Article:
“I would have said that he is crazy…” | DTM
2018-09-09 15:45:00

“I would have said that he is crazy…”

“I would have said that he is crazy…”

René Rast has made history in the DTM. At the Nürburgring, the champion claimed a pair of pole positions and won both races. Thus, the Audi driver secured the maximum number of points. So far, no other driver has scored 56 points since points are being attributed for qualifying as well. In the interview, the German, who is now already third in the drivers’ standings with 149 points behind the two Mercedes-AMG drivers Gary Paffett (206) and Paul Di Resta (204), speaks about his unforgettable days in the Eifel and his situation for the final stage of the season.

How do you feel after this incredibly successful weekend?

It is just mega. We have made history. Two pole positions, two race wins, something that never happened before in the DTM. However, it wasn’t an easy weekend, we had tough races. Driving at the front looks easy, but mentally, it is challenging. When your opponent is closing up more and more and your tyres are degraded, you really have to concentrate on not making any mistakes.

Can you describe this challenge a little bit more in detail?

It is really difficult when you are leading and you don’t see your opponent. You are looking into the mirror and you try to get a reference. Am I driving too slow or too fast. Of course, you don’t know it at the moment. Accordingly, I got my tyres to a level at which I thought, okay, I can drive like that. Today, I always looked at the video walls along the track and tried to get some information, but I only saw Pascal Wehrlein or Nico Müller all the time. I never really discovered Paul Di Resta or Marco Wittmann. With ten minutes to go, you think that it is actually all quite relaxed. And all of a sudden, nothing works anymore and somebody is there. And that is where the mental game starts. You listen to all the noises in the car and you just try to get the final laps over and done with.

Your fellow Audi drivers finished tenth, eleventh, 13th and 15th today. In the drivers’ standings, Mike Rockenfeller is the second-best Audi driver in 13th. What is it that you are doing differently than all the other drivers of your brand?

I can only repeat myself over and over again. I like the car, I am feeling well in it. When the symbiosis between the car and the driver is perfect, you can do a good job. We have found a good set-up that suits me. I can play with the car and get it to work the way I want it to. Perhaps, the other drivers don’t have the set-up yet with which they are feeling one hundred percent comfortable. One or two tenths already make a difference of ten positions. When you have the car, you have to get it together. In that, I succeeded pretty well in the past few months.

To what extent did the compulsory minimum tyre pressure (1.3 bar) here at the Nürburgring have a positive effect for you?

I wouldn’t say that we benefited from it. In qualifying, everything is as ever. We put the car on pole by our own means. When you look back upon the past races, we were already the strongest in the races. So from that perspective, it is relative. At Zandvoort and at Brands Hatch, we have won because of our pace. We have always moved up to the front and not backwards.

In your career, you have already raced everything with four wheels. Is that an advantage for you in the DTM?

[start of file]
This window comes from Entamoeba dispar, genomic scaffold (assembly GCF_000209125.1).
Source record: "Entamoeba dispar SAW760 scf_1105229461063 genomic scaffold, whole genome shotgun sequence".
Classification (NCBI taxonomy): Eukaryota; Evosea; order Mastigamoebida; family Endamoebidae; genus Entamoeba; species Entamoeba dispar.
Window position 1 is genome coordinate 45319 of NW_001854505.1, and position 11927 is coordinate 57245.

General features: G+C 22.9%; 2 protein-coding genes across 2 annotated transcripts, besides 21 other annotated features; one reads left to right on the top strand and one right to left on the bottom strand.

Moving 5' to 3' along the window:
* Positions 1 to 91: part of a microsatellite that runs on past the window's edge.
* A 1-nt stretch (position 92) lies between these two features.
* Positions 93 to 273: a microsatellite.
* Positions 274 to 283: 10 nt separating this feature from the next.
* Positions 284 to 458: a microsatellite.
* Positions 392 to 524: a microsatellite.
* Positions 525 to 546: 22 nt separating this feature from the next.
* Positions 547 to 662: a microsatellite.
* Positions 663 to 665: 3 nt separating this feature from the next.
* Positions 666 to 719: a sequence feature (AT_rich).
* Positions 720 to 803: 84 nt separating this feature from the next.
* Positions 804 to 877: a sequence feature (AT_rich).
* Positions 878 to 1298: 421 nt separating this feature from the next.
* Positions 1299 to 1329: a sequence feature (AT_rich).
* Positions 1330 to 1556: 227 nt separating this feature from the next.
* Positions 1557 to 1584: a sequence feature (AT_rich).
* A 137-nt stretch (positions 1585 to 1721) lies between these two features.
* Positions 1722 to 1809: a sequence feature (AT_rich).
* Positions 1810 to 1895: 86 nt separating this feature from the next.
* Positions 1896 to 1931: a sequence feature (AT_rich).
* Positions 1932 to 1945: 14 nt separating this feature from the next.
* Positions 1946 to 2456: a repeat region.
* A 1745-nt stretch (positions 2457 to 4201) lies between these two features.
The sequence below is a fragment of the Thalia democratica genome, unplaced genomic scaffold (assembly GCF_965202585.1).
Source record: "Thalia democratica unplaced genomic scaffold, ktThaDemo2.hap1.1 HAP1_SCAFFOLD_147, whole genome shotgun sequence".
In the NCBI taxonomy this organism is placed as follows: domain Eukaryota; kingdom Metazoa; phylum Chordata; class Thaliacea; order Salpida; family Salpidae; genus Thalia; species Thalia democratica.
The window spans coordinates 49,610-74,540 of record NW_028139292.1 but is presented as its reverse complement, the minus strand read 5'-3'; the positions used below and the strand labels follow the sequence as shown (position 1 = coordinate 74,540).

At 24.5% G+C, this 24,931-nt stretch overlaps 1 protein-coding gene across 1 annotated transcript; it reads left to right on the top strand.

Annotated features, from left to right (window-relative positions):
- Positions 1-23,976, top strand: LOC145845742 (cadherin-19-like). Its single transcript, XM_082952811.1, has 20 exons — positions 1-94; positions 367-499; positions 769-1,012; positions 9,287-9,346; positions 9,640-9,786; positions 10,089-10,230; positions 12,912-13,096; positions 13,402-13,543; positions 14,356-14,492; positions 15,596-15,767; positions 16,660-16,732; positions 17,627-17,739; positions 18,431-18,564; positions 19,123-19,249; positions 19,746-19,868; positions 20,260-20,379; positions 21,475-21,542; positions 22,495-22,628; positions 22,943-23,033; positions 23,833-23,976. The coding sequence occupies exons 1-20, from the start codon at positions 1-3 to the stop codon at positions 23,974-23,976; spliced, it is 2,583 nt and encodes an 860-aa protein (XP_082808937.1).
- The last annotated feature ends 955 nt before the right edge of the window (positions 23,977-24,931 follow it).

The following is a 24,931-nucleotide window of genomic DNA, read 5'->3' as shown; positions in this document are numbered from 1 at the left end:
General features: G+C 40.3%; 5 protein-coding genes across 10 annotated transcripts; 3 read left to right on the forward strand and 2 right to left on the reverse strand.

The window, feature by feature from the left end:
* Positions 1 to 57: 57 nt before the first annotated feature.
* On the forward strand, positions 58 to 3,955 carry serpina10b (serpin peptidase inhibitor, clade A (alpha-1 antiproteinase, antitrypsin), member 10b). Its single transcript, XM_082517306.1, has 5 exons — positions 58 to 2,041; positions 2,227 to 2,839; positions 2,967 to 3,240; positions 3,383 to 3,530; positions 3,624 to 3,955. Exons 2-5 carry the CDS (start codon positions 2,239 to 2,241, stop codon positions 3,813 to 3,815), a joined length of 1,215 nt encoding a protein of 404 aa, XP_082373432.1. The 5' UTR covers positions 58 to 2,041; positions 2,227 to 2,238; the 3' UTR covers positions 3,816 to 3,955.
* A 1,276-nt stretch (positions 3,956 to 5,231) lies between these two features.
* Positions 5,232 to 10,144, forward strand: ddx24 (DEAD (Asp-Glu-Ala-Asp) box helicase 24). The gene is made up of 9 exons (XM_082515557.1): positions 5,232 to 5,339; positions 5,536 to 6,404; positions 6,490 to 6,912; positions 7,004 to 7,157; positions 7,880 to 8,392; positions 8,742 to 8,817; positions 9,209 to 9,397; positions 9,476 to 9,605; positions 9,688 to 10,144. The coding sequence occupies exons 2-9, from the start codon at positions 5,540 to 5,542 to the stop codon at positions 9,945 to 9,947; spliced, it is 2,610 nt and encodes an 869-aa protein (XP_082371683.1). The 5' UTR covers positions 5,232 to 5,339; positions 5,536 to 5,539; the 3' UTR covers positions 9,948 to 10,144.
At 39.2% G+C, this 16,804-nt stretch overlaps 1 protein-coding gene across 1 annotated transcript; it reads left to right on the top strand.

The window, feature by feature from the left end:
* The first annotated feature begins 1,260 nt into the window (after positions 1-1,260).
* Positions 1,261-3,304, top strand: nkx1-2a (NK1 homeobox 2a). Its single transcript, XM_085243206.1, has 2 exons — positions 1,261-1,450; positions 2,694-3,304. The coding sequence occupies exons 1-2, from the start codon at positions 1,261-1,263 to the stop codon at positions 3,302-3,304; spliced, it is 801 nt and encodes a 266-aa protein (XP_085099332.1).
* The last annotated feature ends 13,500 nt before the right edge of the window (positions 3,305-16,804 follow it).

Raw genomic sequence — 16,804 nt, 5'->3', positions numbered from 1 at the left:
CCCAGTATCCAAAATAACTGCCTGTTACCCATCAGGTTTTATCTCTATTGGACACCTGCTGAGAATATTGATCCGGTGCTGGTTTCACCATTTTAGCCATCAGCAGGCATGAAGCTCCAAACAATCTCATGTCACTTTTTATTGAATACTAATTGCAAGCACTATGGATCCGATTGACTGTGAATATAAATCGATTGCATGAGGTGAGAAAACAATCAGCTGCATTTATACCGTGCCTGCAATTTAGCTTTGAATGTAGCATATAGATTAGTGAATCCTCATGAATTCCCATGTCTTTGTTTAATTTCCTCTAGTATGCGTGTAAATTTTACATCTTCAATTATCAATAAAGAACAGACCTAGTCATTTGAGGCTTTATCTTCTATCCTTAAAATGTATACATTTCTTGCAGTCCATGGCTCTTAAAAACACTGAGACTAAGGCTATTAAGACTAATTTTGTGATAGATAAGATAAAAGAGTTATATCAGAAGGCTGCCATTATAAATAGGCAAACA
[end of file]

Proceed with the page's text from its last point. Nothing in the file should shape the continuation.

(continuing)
It most certainly is. I can always adapt the different driving styles of the various cars, also in the race. When the car starts sliding on the front axle, I know how to still be fast with it. But I can do the same with the rear axle when it changes during the race. I can always adapt my driving style quickly to the car I have at the moment. I don’t need a perfect car in order to being fast. I have already driven many cars that have little aerodynamics and were sliding around a lot. That is what we now have in the DTM again. With the new rules, the car is difficult to drive. Apparently, I have adapted quickly to it.

In the first nine races, you have scored 23 points, but you have scored no less than 126 points in the last seven races. How did you manage to make the turnaround?

At the start of the season, we took the philosophy of the set-up we used last year. Of course, not entirely because of the changed aerodynamics. We found out at an early stage that this didn’t work. Then, we intervened and said, we have to take a different approach. At Zandvoort, we have then found a way that suits me and the car. Once you have found it, you do a little bit here and a little bit there, but you only make little adaptations. You are already pretty well sorted when you go to a track and then you only make small adjustments if possible.

Will Audi now fully support you in the battle for the title?

We haven’t got to the point where that was necessary this year yet. We have tried to maximise the race for every driver. Now, we are in a good position. For the rest, we will see. Theoretically, everything is still possible.

Are you feeling comfortable in the role of the hunter?

It is more relaxed. You can win more than you can lose. Had anyone told me six or seven weeks ago that I would be third in the championship and battle for the title after the Nürburgring weekend, I would have said that he is crazy. Just like with anyone saying that I would become champion last year.

How much money would you now bet on you defending your title?

I wouldn’t bet too much on it. Perhaps a bit more when the odds were good. Paul and Gary are also fighting for positions and for the championship, it is not like they are driving side by side, waving to each other. On track, they are direct rivals. It is not unlikely that they are getting in the way of each other. When I then can be the one to have the last laugh, I would be more than happy!

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